The Life of the Honseki Izo Iburi, Part Two

“A Carpenter Will Appear”

Before Izo arrived, Oyasama had uttered the following prediction,

“A carpenter will appear, will appear.”

Also, upon seeing Izo, Oyasama proclaimed:

Tenri-O-no-Mikoto, the God of the eight directions, has been waiting. God is overjoyed that the greatest carpenter of Japan has arrived.”1

Izo first met with Oyasama’s daughter Kokan and, conveying to her Sato’s condition, inquired for assistance. After relaying his request to Oyasama, Kokan responded,
“God says that your wife will be saved, although it may be hard for her to believe since she has never heard of Tenri-O-no-Mikoto before.”2

Upon receiving several packets of sacred barley flour3 from Kokan, Izo returned home and related to his wife what he was just told. Sato then happily consumed the flour and removed her abdominal sash as instructed. (It was a common practice at the time for expectant mothers to wear a sash since it was believed this would lead to a smooth childbirth.) Sato felt a little better and Izo returned to Jiba once more at the break of dawn. He told Kokan that Sato’s health was improving. Kokan further encouraged him:

“God says, ‘I shall save her.’ Therefore, you must not worry.”

Izo then came home with more sacred flour and Sato’s condition improved once again. That night, Izo returned to Jiba for a third time to express his thanks. By the third day, Sato was able to sit up with some help and regained her appetite. Soon, she was on her way to a complete recovery.

Because Izo lost his first wife Natsu to post-delivery complications, we can imagine how overjoyed he felt at Sato’s recovery. We can also determine the extent and depth of his gratitude considering how he returned to Jiba each time Sato’s health gradually improved, for a total of three times in the span of two days. Later in life, Izo often said, “Oyasama saved Sato’s life when it all seemed hopeless.”

A pilgrimage to Jiba together as husband and wife

Izo and Sato made their first pilgrimage to Jiba together on lunar 6/25/1864. Sato felt that it was a shame that this gracious God that saved her life was enshrined in a small, shabby eight-mat room with a gohei (a staff with paper streamers) used as a symbol of worship. Sato suggested to Izo that he could build a wooden altar shrine to express their appreciation in concrete form.4

On the 26th of the following month, after Izo and Sato received the truth of Grant of the Fan and Grant of the Gohei, they expressed their wish to donate a wooden altar shrine. But Oyasama said:

“There is no need for a shrine. Start building something small. It is to be a structure of six feet square.5 Additions can be made depending on your minds.”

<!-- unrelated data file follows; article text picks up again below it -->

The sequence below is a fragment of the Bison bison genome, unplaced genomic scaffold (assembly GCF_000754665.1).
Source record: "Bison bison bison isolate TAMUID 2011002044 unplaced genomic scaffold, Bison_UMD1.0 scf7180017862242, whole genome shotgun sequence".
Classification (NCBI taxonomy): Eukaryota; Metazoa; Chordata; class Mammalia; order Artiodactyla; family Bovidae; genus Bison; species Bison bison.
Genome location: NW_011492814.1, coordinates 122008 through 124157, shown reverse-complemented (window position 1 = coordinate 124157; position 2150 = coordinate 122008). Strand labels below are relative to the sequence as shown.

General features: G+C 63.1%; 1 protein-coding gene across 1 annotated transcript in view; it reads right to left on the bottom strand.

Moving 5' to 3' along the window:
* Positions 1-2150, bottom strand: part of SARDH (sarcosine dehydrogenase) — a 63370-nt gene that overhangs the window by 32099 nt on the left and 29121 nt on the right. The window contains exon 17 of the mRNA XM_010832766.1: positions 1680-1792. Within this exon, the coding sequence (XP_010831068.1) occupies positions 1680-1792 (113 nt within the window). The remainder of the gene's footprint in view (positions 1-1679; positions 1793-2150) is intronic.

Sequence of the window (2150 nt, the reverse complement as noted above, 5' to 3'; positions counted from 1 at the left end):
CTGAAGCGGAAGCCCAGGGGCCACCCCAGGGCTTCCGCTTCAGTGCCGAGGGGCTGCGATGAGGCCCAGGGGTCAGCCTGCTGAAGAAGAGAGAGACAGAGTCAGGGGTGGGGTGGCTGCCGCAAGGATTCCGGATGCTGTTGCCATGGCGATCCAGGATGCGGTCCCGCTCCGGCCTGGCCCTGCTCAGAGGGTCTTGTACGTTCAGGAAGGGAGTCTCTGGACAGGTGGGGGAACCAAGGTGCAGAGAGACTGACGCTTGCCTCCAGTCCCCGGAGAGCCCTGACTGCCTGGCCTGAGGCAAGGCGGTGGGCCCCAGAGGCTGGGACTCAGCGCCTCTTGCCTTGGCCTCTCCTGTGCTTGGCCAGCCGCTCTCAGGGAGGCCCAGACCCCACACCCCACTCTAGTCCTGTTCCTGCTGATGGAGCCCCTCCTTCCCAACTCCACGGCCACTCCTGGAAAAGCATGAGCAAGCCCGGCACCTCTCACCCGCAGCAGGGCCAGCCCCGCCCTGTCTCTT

Rev. Tatsuzo Yamochi, a former instructor at Tenri Seminary, explains as follows: “Oyasama told Izo there was no need for him to build an altar shrine. The reason being, Oyasama Herself was already the living Shrine of Tsukihi (God the Parent). Thus, allowing Izo to donate an altar shrine constructed out of wood would have conflicted with this important teaching.”6

Also, according to the second Shinbashira, Shozen Nakayama, Oyasama’s instructions to build a structure “six feet square” symbolically refers to the size of the spot where Izanami-no-Mikoto stayed for three years and three months during human creation. Lastly, Oyasama also said, “Additions can be made depending on your minds.” Because the people who gathered for each Monthly Service on the 26th could not fit into the small eight-mat room where God the Parent was enshrined, the followers consulted with one another and decided to build a place of worship 36 feet long and 21 feet wide.

Izo’s efforts in building the Place for the Service continues to be considered a very significant contribution in the history of Tenrikyo. Its construction is a prominent theme in Song Three of the Songs for the Service:

At Shoyashiki in the homeland of the sun, this Place for the Service is the origin of the world.

This marvelous Place for the Service, though I ask no one to build,

All gathering together from the world, the construction has been accomplished. How miraculous it is!

*Note: This post has been revised since its original publication.


  • Nakayama Shozen 中山正善. Hitokoto-hanashi 『ひとことはなし・その一』, pp. 34–44.
  • Tenrikyo Church Headquarters. The Life of Oyasama, the Foundress of Tenrikyo, pp. 39–43.
  • Tenrikyo Doyusha 天理教道友, ed. Ten no jogi: Honseki Iburi Izo no shogai 『天の定規―本席飯降伊蔵の生涯』, pp 13–16, 18–19, 36–39.
  • Ueda Eizo 植田英蔵. Shinpan Iburi Izo den 『新版飯降伊蔵伝』, pp 20–28.
  • Yamochi Tatsuzo 矢持辰三. Kohon Tenrikyo Oyasama den nyumon jikko 『稿本天理教教祖入門十講』, pp. 133–142.


  1. Shinpan Iburi Izo den, p. 24.
  2. ibid. p. 23.
  3. One of the first forms of what is called goku or sacred gifts. Read this excerpt from Yoshikazu Fukaya’s Words Of The Path for more information.
  4. Although I have written, “Sato suggested to Izo that he could build a wooden altar shrine to express their appreciation in concrete form,” I honestly am not sure where I got this from. I was pretty confident that I got it from a reliable source, but now, I’m not so positive.

    FYI, in The Life of Oyasama, Sato brings up the idea of making an offering to express their appreciation, but it was Izo who comes up with the idea of making an altar shrine. See page 42.

  5. Or one tsubo according to the original Japanese. Some Japanese commentators have noted the significance of Oyasama specifying the size of the structure ought to start from the lowest unit of measurement Izo could have begun with. There is a Divine Direction that reads:

    “It began from six feet square. You may consider six feet as nothing at all. The first step is often so. The one who said he would accept the task was none other than the Honseki” (Osashizu, May 21, 1907, trial translation).

  6. Kohon Tenrikyo Oyasama den nyumon jikko, p. 139.